Things To Do in Hong Kong

Published on Jan 7, 2018 time to read: 3 minutes
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Top Attractions in Hong Kong

When in Hong Kong, you’ll often hear people saying “a New York minute is a Hong Kong second.” This vibrant city simply teems with life, and with so many unique and exciting things to do, the fun never stops.

Delicious Dim Sum, bustling markets, world class hiking trails, stunning historical temples and jaw dropping views, there’s definitely something for everyone to do in Hong Kong.

Admire the view at Victoria Peak

If there’s one thing you have to do while in Hong Kong, it’s to take in the breathtaking view from the city’s most famous attraction, Victoria Peak. The summit rises an impressive 1,805 feet above sea level, and at the top, you’ll be rewarded with the most spectacular views in all of Hong Kong. Gaze out over Hong Kong Island, Victoria Harbor, Kowloon, and on clear days, you may even be greeted with views of Kowloon’s eight mountains.

There are a few ways to reach the top of Victoria Peak, but arguably the most fun and traditional way is to take the Peak Tram. This impressive piece of machinery is the world’s steepest funicular railway and runs from 7am until midnight every day.

the peak hong kong

Visit an Historic Temple

Despite Hong Kong’s reputation for being a fast paced, big city, it has some of the world’s most beautiful historic and religious sites. Most of the temples in Hong Kong actually pre-date the British occupation, which has shaped the city as we know it today, so it’s a great way to explore the original culture and lifestyle.

Man Mo Temple is the oldest in Hong Kong and is dedicated to the Taoist gods Man (the god of literature and arts) and Mo (the god of war). This temple is open to the public, however, believers still enter the temple to leave offerings and burn incense for the gods.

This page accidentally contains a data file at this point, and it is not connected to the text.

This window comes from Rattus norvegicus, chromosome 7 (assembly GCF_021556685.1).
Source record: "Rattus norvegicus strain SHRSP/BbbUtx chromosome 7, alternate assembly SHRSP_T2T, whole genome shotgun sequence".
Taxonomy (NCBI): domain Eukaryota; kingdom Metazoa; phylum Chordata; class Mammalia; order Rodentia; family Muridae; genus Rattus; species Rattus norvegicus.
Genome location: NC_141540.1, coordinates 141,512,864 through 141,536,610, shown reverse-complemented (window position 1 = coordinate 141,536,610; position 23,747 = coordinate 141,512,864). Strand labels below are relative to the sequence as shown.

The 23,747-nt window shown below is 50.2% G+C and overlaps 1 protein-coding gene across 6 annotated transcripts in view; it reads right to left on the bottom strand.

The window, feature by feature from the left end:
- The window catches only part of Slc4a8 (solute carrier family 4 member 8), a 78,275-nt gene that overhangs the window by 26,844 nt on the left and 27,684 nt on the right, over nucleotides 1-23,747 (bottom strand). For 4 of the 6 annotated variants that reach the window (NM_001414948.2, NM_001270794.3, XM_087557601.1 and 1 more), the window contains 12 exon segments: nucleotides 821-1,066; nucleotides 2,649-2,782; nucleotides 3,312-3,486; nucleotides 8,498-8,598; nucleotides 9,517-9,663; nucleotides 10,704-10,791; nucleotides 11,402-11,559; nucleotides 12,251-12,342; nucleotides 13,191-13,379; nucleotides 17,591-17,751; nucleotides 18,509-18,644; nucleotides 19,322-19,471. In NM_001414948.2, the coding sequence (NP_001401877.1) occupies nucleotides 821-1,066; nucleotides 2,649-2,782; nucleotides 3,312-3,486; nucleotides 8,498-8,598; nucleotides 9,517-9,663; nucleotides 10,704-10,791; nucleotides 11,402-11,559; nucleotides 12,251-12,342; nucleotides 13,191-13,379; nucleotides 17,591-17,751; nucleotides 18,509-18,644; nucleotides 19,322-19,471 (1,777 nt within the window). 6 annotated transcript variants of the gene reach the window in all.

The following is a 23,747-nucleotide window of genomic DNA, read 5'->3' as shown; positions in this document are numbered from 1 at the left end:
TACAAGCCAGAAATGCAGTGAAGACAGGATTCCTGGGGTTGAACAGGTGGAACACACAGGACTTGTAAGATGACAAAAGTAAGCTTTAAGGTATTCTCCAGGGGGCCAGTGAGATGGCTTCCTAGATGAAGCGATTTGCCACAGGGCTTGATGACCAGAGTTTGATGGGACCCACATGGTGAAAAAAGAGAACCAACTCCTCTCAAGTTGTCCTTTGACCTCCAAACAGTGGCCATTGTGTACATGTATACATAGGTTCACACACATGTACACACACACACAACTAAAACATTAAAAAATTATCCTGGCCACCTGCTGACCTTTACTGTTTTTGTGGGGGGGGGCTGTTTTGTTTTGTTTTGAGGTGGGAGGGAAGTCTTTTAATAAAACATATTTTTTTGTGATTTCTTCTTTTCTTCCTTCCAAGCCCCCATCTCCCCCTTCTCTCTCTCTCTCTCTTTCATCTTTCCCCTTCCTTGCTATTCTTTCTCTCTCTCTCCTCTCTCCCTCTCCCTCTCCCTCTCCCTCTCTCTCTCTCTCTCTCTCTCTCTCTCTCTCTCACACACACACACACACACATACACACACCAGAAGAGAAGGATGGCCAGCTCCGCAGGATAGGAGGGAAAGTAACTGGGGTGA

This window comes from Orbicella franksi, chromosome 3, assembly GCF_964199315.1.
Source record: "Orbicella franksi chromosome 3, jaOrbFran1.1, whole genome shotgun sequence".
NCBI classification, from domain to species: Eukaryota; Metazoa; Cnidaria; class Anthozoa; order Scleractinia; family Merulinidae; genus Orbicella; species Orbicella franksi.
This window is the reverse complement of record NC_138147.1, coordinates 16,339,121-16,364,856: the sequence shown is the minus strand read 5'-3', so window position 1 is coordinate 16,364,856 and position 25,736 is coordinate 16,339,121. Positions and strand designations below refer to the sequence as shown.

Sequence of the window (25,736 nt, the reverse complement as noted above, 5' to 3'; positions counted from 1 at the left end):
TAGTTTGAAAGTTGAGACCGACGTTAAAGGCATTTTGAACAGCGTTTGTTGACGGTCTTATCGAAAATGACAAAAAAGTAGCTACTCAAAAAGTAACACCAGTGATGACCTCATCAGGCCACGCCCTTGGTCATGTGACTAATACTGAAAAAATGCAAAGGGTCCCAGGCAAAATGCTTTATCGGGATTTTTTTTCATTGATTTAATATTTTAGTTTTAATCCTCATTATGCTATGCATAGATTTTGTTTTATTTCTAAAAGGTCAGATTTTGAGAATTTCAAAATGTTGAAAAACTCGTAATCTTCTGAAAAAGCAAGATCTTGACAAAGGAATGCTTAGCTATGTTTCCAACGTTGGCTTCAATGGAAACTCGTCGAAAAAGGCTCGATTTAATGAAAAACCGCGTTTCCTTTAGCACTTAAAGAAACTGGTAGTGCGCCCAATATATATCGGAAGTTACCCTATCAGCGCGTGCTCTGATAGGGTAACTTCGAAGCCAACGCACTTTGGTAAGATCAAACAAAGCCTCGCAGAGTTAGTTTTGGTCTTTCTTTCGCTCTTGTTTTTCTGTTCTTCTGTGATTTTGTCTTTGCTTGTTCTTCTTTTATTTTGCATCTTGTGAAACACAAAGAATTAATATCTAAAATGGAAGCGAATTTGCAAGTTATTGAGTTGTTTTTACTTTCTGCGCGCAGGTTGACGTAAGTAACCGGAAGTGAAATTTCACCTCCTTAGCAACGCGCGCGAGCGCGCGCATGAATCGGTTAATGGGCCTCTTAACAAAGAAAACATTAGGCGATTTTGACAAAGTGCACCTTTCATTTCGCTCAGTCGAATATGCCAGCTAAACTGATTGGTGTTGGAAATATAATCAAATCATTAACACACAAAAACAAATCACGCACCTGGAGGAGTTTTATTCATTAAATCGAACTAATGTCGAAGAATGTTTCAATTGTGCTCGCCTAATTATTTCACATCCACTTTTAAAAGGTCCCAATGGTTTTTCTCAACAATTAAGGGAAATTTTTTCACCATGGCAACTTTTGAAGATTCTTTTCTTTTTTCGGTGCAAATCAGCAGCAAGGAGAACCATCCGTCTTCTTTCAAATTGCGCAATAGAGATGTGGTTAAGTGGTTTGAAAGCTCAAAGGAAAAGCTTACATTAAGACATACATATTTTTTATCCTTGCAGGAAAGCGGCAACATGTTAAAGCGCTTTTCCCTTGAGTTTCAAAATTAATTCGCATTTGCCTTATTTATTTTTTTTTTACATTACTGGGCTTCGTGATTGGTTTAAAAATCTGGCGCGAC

Probably the most impressive temple in the city is Ten Thousand Buddhas Monastery. As you climb the 400 steps to the temple, you’ll pass 500 life-sized gold Buddhas, which sit on either side of the staircase. Once at the top, you are greeted with a dazzling temple filled with almost 13,000 ceramic statues and carvings.

Eat your weight in Dim Sum

What’s the first thing that comes to your mind when you think about Chinese cuisine? If it’s not Dim Sum, it should be! These warm, squishy, flavorful balls are the most common type of food in Hong Kong, and you can find them anywhere from fine restaurants to street cart vendors.

Although there are always the staple Dim Sum on the menu, like har gow (steamed shrimp dumplings) and char siu baau (barbecued pork buns), some restaurants have exciting variations. Head to Tim Ho Wan, known for its Michelin-Star worthy Dim Sum, or for a more old-school Dim Sum experience, visit Luk Yu Tea House.

hong kong dim sum

Get Lost in the Street Markets

No matter what you want to buy, you’ll find it in one of Hong Kong’s lively and vibrant street markets. Even if you don’t want to shop, just walking through the bustling streets filled with excited people and twinkling lights is an experience in itself.

Temple Street Night Market is one of the most famous in Hong Kong, and you can find everything there from cheap noodles and spices to expensive jewellery and watches. Ladies’ Market is another popular market that has over 100 clothing and accessories stalls. If antiques are your thing, pay a visit to Cat Street, where you can pick up a vintage bargain.

Hike the Dragon’s Back

Hong Kong isn’t all skyscrapers, shopping malls and the daily grind. This magical city also has some fantastic natural places which are perfect for hiking. One of the most popular natural attractions in Hong Kong is the Dragon’s Back trail.

This 31-mile trail stretches its way through five different country parks and offers some of the most stunning views on Hong Kong Island. Probably the highlight of the hike is reaching the infamous Shek O Peak, where you are rewarded with panoramic views of golden sand beaches, glistening bays, lush countryside and cute little waterfront communities.

If you choose just to hike the Dragon’s Back section of the trail, it can be completed in less than 2-hours, but if you want a more vigorous hike, it can be extended to 6-hours.